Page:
In the Journals

Better clinical response from esomeprazole than fluticasone in esophageal eosinophilia

Patients with esophageal eosinophilia experienced greater clinical response and similar histological response when treated with esomeprazole compared with fluticasone in a recent study.

In a prospective, single blind controlled trial, researchers randomly assigned 42 patients with suspected eosinophilic esophagitis (EoE) to receive 440 mcg aerosolized fluticasone (FP, n=21) twice daily or 40 mg esomeprazole (ESO, n=21) once a day for 8 weeks. Four patients in each group had coexisting GERD.

Demographic data were collected and endoscopy was performed at baseline, and patients also underwent 24-hour pH/impedance monitoring. Participants responded to the 100-point Mayo dysphagia questionnaire (MDQ) before and after treatment, and they received endoscopy and esophageal biopsy at treatment completion.

Mean eosinophil counts decreased slightly following treatment (55.9 ± 25 vs. 39.2 ± 29.4, P=.102 for FP; 42.9 ± 18.9 vs. 30.5 ± 33.7, P=.174 for ESO). EoE resolved (less than 7 eosinophils/hpf) in 19% of the FP group and 33% of the ESO group (P=.484 for difference). No GERD patients in the FP group experienced resolution, while all GERD patients in the ESO group did (P=.029). No difference was observed between groups in the resolution rates of patients without existing GERD (24% of fluticasone recipients vs. 18% of the esomeprazole group, P=1).

Investigators noted a similar degree of improvement to histological markers, including intercellular edema, eosinophilic degranulation, distribution and microabscess, as well as endoscopic findings in the two groups. MDQ scores decreased after treatment in the esomeprazole group (19 ± 21 vs. 1.4 ± 4.5; P=.001), but not among fluticasone recipients (17 ± 18 vs. 12 ± 16; P=.162).

“Histological response between ESO and FP were similar in the treatment of esophageal eosinophilia, with neither drug having overwhelming treatment success,” the researchers concluded. “On the other hand, significant improvement in clinical symptoms was demonstrated with [proton pump inhibitor (PPI)] therapy. Further larger studies are needed to better define the optimal treatment for patients with esophageal eosinophilia and to better describe the subgroup and natural history of such patients who respond to PPI therapy.”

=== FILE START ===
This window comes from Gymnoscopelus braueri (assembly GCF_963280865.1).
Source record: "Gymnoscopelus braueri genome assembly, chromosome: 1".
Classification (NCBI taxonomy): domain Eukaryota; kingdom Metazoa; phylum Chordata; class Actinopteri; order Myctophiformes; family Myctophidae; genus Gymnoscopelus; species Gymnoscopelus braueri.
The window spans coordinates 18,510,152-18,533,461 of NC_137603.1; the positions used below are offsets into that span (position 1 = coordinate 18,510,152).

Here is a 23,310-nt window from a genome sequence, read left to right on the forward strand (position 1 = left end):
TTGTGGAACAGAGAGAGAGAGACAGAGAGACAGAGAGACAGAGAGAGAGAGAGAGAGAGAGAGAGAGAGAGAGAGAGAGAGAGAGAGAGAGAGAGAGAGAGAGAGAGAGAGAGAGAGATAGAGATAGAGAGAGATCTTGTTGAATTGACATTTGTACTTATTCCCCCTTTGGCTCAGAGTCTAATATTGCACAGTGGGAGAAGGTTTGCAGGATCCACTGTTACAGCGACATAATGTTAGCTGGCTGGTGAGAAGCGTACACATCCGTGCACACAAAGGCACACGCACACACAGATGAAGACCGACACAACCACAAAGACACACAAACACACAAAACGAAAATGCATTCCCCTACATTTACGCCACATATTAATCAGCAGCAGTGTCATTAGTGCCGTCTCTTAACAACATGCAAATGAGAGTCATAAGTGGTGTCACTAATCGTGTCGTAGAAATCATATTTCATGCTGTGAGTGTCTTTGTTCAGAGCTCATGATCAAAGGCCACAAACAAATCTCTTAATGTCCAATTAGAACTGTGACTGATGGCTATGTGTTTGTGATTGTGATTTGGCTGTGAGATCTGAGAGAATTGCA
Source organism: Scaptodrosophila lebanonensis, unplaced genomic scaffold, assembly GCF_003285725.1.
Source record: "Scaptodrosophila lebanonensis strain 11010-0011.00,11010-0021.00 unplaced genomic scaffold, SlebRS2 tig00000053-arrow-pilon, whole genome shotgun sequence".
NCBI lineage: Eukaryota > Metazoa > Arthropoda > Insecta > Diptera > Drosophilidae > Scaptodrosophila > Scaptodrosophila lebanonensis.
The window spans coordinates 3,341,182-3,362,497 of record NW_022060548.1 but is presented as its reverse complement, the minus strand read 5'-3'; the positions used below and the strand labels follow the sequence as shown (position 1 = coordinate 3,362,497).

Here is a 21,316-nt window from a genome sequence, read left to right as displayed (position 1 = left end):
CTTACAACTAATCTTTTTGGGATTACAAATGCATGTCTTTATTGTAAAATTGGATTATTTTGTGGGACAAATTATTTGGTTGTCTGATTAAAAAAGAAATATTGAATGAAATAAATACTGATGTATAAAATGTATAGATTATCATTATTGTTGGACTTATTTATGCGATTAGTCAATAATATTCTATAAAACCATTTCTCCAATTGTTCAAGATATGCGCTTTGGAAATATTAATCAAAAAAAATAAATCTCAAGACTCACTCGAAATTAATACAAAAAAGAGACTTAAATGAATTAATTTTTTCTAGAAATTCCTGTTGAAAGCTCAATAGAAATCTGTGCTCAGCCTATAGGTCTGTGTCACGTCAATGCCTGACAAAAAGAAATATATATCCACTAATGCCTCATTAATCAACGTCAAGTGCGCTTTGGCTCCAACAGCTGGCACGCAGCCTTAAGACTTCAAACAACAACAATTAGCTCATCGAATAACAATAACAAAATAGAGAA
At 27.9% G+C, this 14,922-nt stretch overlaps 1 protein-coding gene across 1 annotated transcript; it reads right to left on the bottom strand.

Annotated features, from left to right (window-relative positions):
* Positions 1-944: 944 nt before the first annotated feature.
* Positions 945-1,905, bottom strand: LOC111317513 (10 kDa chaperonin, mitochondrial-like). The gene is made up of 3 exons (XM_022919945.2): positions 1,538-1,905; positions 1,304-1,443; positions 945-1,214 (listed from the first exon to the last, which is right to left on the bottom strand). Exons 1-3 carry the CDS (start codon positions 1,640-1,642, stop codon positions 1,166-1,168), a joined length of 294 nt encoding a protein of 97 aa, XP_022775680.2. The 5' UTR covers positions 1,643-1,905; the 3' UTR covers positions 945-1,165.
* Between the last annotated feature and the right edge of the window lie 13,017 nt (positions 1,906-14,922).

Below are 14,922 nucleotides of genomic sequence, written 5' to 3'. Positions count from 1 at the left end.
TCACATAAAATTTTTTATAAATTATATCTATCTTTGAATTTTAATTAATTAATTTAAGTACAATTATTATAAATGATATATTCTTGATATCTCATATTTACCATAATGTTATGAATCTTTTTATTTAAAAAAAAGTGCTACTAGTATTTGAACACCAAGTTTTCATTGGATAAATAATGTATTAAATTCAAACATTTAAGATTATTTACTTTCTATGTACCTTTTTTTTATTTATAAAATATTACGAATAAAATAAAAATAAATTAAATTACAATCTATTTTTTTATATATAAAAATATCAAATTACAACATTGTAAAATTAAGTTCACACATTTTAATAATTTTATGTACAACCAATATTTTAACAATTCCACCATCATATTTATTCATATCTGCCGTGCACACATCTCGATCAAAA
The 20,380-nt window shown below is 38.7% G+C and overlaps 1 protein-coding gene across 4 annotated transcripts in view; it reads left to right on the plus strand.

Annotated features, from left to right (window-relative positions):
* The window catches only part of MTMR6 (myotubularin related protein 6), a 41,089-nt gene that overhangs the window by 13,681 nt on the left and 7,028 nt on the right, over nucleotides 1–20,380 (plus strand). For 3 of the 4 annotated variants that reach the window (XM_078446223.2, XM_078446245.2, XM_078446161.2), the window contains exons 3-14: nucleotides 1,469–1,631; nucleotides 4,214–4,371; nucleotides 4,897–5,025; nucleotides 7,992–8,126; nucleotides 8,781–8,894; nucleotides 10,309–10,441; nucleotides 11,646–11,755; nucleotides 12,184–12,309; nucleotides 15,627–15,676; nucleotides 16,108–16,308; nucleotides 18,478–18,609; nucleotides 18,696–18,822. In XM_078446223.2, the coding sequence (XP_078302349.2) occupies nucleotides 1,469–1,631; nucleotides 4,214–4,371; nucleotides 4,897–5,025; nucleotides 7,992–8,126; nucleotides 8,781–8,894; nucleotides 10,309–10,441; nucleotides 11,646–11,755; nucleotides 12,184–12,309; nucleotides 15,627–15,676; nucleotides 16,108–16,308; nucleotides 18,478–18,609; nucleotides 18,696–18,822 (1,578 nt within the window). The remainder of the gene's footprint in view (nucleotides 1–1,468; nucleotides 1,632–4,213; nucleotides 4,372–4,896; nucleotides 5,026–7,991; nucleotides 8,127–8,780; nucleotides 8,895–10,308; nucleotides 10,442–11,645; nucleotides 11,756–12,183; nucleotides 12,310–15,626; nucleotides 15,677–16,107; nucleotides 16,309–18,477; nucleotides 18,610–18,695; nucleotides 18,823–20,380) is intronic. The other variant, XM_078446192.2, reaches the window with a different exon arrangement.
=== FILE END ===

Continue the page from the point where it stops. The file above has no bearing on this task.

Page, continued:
Patients with esophageal eosinophilia experienced greater clinical response and similar histological response when treated with esomeprazole compared with fluticasone in a recent study.

In a prospective, single blind controlled trial, researchers randomly assigned 42 patients with suspected eosinophilic esophagitis (EoE) to receive 440 mcg aerosolized fluticasone (FP, n=21) twice daily or 40 mg esomeprazole (ESO, n=21) once a day for 8 weeks. Four patients in each group had coexisting GERD.

Demographic data were collected and endoscopy was performed at baseline, and patients also underwent 24-hour pH/impedance monitoring. Participants responded to the 100-point Mayo dysphagia questionnaire (MDQ) before and after treatment, and they received endoscopy and esophageal biopsy at treatment completion.

Mean eosinophil counts decreased slightly following treatment (55.9 ± 25 vs. 39.2 ± 29.4, P=.102 for FP; 42.9 ± 18.9 vs. 30.5 ± 33.7, P=.174 for ESO). EoE resolved (less than 7 eosinophils/hpf) in 19% of the FP group and 33% of the ESO group (P=.484 for difference). No GERD patients in the FP group experienced resolution, while all GERD patients in the ESO group did (P=.029). No difference was observed between groups in the resolution rates of patients without existing GERD (24% of fluticasone recipients vs. 18% of the esomeprazole group, P=1).

Investigators noted a similar degree of improvement to histological markers, including intercellular edema, eosinophilic degranulation, distribution and microabscess, as well as endoscopic findings in the two groups. MDQ scores decreased after treatment in the esomeprazole group (19 ± 21 vs. 1.4 ± 4.5; P=.001), but not among fluticasone recipients (17 ± 18 vs. 12 ± 16; P=.162).

“Histological response between ESO and FP were similar in the treatment of esophageal eosinophilia, with neither drug having overwhelming treatment success,” the researchers concluded. “On the other hand, significant improvement in clinical symptoms was demonstrated with [proton pump inhibitor (PPI)] therapy. Further larger studies are needed to better define the optimal treatment for patients with esophageal eosinophilia and to better describe the subgroup and natural history of such patients who respond to PPI therapy.”